You’re in the desert: blasted earth and thin brush, mountains in the far distance. The soulless moon gives faint light. There are other people here, naked like you, dirt-stained, silently watching. Behind you in the pit another body lurches upright, another one returning. Who buried you for dead here, in this wilderness? How did you get here? Why can’t you remember? Why can’t you remember anything?
Alas Vegas is a game about sin, memory, gambling and redemption, with a heavy dose of allegory and a coating of classic 1960s heist-movie style. Think of it as Franz Kafka’s Fear and Loathing, or Ocean’s Eleven directed by David Lynch, or The Hangover meets The Prisoner. It is a journey with a structure, a single destination and a suggested route-map, but the details are left up to the Dealer and players to choose along the way.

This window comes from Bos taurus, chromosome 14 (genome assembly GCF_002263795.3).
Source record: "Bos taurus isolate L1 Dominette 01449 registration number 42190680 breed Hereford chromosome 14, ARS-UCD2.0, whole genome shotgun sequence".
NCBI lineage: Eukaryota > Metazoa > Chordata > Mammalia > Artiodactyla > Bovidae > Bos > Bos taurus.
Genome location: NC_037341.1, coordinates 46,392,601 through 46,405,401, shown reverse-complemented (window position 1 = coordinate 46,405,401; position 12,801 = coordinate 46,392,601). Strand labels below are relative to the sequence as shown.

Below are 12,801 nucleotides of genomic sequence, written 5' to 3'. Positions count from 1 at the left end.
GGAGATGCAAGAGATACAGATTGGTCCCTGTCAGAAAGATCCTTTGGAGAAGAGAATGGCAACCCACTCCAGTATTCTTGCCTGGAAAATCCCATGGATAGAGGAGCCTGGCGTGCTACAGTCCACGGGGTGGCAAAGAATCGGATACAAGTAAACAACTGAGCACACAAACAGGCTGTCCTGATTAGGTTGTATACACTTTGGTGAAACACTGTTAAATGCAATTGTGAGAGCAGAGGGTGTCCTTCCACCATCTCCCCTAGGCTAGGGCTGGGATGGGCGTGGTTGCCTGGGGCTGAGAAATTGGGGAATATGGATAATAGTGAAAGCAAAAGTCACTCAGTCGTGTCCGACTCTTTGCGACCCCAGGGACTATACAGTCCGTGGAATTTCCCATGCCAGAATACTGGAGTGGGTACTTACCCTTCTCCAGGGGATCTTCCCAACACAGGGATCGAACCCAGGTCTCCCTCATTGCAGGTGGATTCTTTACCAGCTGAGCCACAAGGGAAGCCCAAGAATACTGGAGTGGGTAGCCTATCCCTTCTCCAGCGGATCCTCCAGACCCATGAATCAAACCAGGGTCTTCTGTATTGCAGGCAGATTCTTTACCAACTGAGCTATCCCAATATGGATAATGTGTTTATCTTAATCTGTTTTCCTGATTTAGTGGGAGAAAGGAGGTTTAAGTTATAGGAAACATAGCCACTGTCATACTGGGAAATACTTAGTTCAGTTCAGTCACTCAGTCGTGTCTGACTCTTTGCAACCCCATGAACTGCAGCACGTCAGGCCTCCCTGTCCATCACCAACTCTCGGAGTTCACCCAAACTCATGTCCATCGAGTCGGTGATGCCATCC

The book opens with the narrative-creation rules system that you will need to play Alas Vegas. It’s called the Fugue system, and it can also be used to play other game-sets, three of which are also in this book: ‘Yet Already’ by Gareth Hanrahan; ‘Warlock Kings’ by Johnstone Metzger and ‘Remembering Cosmic Man’ by Laurent Devernay and Jerome Larre.
The book also contains additional material that you can use with Alas Vegas, and Killing Bugsy Siegel, a standalone story-game set in Las Vegas but using its own system of rules, created by Ken Hite.